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Straight shooter: D.C. man who shot pit bull mauling boy refuses legal aid; asks donors to help kid
A D.C. man who faced criminal charges for using an unregistered gun to kill a pit bull as it mauled a neighborhood boy is now raising funds for the 11-year-old victim to help him cope in the aftermath of the vicious attack.
The effort comes amid an outpouring of support from gun-rights activists offering to raise money for Benjamin Srigley, 39, who was ordered to pay a $1,000 fine as part of an agreement he would not be charged with a crime.
“People asked ‘Is there a hero fund or something we can do?’ I looked around and didn’t find anything,” said Peter Upton, who runs the Second Amendment Check website and decided to start a fund for Mr. Srigley.
But as Mr. Srigley learned about the campaign that was registered on the fundraising website Pledgie.com in his honor, he urged those who wanted to support him to instead donate money to his neighbor, 11-year-old Jayeon Simon.
“I am truly touched and very grateful for all the public support that I have received.” Mr. Srigley wrote on the campaign website. “If you can only afford to make one donation, I would prefer that you give the money to Jayeon.”
Three pit bulls attacked Jayeon as he and a friend rode bicycles in their Brightwood neighborhood on a Sunday afternoon in January. Witnessing the attack on his neighbor, Mr. Srigley went inside his home to retrieve his Ruger 9 mm pistol. He came out and began firing at the dogs as they mauled Jayeon in the alleyway behind his Northwest D.C. home. Mr. Srigley’s gunfire struck and killed one of the dogs and attracted the attention of a nearby Metropolitan Police Department officer, who responded to the scene and shot the other two dogs.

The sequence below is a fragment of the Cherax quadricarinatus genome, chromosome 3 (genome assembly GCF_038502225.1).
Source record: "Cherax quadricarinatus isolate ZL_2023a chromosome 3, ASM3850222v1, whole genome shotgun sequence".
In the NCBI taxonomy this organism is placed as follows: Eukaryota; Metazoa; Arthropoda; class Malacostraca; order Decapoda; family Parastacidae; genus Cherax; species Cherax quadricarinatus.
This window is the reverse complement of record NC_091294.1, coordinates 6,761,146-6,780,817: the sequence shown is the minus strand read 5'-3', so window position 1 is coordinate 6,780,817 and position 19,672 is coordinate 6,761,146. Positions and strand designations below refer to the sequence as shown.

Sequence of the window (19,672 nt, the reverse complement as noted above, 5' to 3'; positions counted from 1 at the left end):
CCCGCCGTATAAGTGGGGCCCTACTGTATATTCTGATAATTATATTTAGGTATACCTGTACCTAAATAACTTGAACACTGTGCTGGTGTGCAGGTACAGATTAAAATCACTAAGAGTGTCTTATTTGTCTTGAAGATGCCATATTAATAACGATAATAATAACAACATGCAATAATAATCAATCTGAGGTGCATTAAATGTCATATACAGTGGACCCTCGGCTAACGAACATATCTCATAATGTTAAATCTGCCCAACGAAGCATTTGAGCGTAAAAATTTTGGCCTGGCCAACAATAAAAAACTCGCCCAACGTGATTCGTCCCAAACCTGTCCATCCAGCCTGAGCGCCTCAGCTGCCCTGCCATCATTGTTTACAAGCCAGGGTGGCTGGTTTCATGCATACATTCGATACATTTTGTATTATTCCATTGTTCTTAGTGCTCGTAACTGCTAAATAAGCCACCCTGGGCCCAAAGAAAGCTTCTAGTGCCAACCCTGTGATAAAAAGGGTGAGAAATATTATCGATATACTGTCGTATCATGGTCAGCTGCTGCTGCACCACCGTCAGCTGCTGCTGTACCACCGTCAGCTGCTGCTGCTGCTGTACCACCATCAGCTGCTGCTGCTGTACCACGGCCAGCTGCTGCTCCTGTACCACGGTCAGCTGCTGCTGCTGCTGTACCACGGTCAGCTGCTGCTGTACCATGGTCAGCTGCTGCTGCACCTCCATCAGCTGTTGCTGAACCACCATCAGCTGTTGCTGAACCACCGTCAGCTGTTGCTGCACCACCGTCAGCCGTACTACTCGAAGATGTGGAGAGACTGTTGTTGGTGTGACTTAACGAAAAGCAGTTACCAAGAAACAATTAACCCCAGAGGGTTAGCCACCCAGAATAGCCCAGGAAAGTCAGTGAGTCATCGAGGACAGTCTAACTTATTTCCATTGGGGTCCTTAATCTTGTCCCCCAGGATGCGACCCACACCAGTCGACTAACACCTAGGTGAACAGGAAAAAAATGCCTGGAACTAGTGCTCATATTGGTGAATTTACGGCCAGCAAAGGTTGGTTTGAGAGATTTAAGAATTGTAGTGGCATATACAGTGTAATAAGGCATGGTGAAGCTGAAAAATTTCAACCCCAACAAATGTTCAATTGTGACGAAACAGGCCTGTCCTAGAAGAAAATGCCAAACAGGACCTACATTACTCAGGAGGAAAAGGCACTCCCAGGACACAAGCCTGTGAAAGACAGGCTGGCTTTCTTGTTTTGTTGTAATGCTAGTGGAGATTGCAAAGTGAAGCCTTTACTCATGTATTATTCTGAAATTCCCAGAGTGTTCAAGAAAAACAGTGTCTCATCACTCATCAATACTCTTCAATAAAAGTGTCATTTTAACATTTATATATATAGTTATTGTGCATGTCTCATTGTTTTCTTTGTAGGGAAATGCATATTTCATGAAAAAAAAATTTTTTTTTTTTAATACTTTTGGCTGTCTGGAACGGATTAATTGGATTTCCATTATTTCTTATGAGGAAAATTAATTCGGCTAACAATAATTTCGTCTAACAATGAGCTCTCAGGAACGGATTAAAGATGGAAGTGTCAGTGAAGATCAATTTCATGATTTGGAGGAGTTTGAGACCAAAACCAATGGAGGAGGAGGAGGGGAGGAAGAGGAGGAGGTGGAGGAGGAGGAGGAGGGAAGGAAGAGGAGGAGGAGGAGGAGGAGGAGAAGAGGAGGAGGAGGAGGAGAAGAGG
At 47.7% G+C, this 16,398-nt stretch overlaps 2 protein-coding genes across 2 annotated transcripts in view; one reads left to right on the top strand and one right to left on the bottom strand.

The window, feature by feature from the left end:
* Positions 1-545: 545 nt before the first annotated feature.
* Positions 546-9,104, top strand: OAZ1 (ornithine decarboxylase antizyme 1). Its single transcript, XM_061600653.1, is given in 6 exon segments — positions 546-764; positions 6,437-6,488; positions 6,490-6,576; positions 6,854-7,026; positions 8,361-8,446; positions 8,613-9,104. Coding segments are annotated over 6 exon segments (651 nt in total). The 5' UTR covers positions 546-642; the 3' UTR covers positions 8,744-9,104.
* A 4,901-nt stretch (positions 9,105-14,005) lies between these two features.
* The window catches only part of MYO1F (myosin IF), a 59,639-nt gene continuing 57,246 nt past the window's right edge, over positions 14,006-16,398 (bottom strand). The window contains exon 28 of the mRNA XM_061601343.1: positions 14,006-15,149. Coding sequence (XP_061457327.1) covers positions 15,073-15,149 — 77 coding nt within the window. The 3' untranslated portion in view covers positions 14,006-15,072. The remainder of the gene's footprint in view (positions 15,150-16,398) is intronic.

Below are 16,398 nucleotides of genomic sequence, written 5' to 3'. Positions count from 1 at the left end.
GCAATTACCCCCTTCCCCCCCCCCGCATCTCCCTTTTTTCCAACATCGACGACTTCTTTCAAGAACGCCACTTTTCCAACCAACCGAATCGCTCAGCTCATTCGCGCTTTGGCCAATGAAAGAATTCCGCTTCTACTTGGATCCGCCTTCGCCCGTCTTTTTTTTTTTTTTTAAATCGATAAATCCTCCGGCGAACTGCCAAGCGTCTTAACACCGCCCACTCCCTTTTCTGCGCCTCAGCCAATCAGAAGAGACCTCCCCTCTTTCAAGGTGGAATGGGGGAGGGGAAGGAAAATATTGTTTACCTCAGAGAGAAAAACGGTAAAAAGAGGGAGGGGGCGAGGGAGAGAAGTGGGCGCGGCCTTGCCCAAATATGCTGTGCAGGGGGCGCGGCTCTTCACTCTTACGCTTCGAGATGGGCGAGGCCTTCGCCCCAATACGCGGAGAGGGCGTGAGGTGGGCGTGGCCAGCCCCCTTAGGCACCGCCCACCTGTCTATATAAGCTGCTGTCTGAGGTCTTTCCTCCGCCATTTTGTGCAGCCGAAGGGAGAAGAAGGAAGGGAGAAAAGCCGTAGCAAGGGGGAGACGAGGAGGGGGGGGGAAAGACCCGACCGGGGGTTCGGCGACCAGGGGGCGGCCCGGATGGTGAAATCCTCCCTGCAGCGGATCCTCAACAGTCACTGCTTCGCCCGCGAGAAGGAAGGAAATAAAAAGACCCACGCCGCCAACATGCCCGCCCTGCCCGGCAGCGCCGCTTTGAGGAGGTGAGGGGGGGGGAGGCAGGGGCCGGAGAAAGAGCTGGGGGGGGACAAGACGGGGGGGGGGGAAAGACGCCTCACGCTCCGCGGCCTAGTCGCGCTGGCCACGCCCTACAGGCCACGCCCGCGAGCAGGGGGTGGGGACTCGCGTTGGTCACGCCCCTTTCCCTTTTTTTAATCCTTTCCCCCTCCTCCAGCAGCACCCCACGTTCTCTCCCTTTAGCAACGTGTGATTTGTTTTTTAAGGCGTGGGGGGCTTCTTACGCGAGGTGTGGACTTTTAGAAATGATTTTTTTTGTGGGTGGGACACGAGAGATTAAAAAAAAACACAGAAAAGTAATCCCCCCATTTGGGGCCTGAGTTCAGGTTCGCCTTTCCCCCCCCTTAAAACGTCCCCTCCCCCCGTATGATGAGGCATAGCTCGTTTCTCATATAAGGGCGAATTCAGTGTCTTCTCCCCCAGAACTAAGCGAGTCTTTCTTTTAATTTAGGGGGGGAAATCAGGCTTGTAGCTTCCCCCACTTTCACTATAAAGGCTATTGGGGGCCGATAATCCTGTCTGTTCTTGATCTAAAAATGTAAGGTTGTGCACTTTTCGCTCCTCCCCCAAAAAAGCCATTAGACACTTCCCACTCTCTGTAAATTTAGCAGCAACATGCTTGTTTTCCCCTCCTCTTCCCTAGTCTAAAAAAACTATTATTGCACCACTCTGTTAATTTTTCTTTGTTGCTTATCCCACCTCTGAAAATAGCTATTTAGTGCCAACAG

Jayeon’s family and authorities credit Mr. Srigley with saving Jayeon’s life. But because Mr. Srigley’s handgun, and two others he owned, were not legally registered in the District, he potentially faced criminal charges.
Prosecutors struck a deal this month, agreeing not to go forward with criminal charges as long as Mr. Srigley, who has no prior criminal record, paid the $1,000 fine and avoids getting into any trouble for the next two months.
“It’s just not fair that a hero be punished like that. There’s a lot of people in the Second Amendment community that want to support him,” said Mr. Upton, 38, of Fairfax County. “I would like to see the Second Amendment community stand up and expand upon Ben’s wishes for Jayeon.”
Though Jayeon’s wounds from the attack have healed, leaving deep scars on his elbow, torso and leg, his family said he hasn’t been the same since then.
The boy who Mr. Speight said was once eager to play with his siblings or other children in the neighborhood, sat on his front stoop passively watching the others on a recent afternoon. Quietly responding to a reporter’s questions about the incident with timid “yes” and “no” answers, Jayeon said he no longer rides his bike in the neighborhood. It’s not because of the dogs, he insists. Rather his bicycle chain is broken, he said.
The family is investigating whether the dogs’ owner had any form of insurance that would help pay for counseling.
© Copyright 2013 The Washington Times, LLC. Click here for reprint permission.
About the Author
Andrea Noble is a crime and public safety reporter for The Washington Times. She can be reached at firstname.lastname@example.org.
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